At my LTC the floor LPN's and RN's do the same job. Pass out pills and do Tx's and assessments on lot's of resident's. You essentially work your *** off all shift. When you think you are finally finished and almost ready to go home it doesn't happen. Five minutes before you are ready to give report and go home your CNA will say " The resident just fell and is on the floor." You then get stuck with a whole bunch of new paperwork to do-calling the doctor,notifying the family, etc. etc. etc. :angryfire

renerian, BSN, RN

Specializes in MS Home Health.

I would love to work in a SNF but am so afraid of the horror stories I hear from nearly everyone. I don't have a W wonder nurse on my chest/big smile.

renerian :uhoh21:

Fiona59

Has 18 years experience.

We don't have wonder nurse badges. Usually the families footprints on our backs and the caremanagers footprints on our chests!

renerian, BSN, RN

Specializes in MS Home Health.

Have you worked in LTC for very long?

renerian

Fiona59

Has 18 years experience.

Did 3 years and am never going back!

renerian, BSN, RN

Specializes in MS Home Health.

That bad huh? Is anyone hanging around that likes it?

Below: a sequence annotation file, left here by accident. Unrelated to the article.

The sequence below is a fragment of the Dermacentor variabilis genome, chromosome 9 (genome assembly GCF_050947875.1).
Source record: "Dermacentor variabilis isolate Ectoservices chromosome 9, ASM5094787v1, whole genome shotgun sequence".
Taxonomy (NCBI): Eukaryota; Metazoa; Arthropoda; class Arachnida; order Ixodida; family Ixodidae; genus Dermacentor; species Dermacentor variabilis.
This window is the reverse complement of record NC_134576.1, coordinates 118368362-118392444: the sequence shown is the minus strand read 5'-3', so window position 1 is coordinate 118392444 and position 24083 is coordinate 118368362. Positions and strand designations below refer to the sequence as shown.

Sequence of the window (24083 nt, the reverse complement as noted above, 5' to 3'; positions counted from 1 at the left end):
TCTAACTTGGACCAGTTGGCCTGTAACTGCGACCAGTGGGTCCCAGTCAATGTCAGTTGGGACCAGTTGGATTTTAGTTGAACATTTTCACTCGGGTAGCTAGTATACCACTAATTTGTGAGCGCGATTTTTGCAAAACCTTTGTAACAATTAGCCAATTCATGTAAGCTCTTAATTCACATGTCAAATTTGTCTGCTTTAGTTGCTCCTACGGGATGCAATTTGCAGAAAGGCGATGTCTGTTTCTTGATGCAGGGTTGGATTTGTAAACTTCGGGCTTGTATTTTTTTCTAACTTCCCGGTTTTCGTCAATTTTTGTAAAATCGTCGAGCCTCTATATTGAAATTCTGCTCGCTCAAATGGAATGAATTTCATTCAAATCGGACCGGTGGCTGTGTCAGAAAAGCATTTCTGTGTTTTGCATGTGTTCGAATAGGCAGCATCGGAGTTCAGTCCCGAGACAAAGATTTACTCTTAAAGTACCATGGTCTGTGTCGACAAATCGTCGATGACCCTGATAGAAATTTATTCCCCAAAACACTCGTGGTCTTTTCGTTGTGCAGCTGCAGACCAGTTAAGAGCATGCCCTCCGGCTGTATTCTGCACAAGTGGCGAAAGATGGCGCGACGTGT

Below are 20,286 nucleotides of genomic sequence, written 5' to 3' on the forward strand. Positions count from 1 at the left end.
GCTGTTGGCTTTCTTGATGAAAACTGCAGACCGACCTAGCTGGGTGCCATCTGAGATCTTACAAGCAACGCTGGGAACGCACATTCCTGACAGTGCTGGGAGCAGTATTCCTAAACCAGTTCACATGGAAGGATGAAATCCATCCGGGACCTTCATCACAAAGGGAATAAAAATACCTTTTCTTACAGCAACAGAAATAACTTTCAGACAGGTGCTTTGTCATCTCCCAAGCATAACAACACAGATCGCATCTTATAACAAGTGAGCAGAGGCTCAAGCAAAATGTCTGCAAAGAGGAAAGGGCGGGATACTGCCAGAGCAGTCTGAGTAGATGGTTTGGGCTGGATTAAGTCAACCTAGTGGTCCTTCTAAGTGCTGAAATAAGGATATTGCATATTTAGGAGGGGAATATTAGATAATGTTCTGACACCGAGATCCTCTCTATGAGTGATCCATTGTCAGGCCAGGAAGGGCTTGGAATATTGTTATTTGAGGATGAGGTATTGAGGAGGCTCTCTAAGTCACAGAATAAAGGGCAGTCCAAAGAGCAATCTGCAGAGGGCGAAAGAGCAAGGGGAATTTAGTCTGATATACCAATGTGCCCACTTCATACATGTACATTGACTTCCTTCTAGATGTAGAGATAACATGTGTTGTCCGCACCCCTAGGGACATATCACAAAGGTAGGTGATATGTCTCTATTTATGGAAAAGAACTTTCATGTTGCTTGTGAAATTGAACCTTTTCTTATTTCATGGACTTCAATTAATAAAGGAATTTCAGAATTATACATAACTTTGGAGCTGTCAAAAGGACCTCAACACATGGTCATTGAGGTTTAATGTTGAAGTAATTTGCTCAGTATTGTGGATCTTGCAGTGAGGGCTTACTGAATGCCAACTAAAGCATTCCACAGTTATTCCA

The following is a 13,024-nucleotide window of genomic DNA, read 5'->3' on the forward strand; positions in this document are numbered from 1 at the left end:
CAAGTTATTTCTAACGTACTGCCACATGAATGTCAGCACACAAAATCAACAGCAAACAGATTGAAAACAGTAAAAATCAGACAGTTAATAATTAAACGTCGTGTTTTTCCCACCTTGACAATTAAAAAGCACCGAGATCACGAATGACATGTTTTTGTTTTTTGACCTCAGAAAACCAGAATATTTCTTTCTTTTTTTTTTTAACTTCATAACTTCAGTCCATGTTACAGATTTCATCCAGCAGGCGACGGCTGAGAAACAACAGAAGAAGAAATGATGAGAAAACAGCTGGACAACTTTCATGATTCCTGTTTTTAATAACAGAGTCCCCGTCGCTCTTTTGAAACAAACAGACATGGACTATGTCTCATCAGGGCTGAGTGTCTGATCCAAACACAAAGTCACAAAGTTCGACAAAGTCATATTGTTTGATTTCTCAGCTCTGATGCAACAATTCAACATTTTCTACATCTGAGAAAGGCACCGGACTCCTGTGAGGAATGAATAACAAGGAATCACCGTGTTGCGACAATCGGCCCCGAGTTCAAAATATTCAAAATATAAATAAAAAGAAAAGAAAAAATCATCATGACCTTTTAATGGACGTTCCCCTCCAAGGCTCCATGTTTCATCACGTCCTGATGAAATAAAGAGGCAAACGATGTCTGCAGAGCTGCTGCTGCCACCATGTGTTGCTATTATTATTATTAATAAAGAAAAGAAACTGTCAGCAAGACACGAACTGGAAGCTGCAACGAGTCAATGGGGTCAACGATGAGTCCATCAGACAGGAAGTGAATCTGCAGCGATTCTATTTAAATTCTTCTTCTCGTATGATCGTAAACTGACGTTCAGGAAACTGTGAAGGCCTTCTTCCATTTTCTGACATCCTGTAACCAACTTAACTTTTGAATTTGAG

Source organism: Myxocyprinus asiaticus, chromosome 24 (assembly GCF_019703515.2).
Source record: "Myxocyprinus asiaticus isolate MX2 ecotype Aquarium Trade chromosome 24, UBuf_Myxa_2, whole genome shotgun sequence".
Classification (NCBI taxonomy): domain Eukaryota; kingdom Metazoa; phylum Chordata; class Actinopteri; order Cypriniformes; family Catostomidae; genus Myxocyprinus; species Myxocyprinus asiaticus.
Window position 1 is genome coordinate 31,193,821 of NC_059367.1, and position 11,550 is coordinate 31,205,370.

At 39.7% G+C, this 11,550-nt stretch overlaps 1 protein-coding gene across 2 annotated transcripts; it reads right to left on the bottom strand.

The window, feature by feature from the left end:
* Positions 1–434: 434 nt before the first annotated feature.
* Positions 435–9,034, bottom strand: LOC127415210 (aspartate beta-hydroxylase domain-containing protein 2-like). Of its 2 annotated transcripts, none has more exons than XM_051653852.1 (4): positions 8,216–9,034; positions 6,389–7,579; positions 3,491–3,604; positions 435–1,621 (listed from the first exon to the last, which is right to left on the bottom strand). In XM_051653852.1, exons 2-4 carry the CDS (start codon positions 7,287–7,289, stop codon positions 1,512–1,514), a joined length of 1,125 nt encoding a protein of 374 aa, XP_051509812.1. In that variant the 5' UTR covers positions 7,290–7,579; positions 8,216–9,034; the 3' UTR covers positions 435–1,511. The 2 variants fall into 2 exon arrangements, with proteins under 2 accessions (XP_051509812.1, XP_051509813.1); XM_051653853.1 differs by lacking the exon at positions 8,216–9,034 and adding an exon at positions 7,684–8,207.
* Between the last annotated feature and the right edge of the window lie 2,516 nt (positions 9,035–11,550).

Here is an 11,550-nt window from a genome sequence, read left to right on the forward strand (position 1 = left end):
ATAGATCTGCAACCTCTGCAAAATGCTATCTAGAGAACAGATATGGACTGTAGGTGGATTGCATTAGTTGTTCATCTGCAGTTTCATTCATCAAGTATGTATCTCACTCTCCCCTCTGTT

renerian

Fiona59

Has 18 years experience.

I liked it just couldn't take the verbal, physical abuse anymore. I really miss some of my residents. I just wish management would be more supportive of their staff.

Abuse of staff in Active treatment is not tolerated. In LTC its always "the resident has dementia" "how did you approach the resident" "the family wants it done this way". Had to explain to one care manager that if the resident brought their bed from home how did it meet the health and safety guidelines for staff, would Workers comp cover my back injury.

Too many care managers are scared that the family will take Mum or Dad away and they will have empty beds. Trust me they don't want to take their relative home.

CoffeeRTC, BSN, RN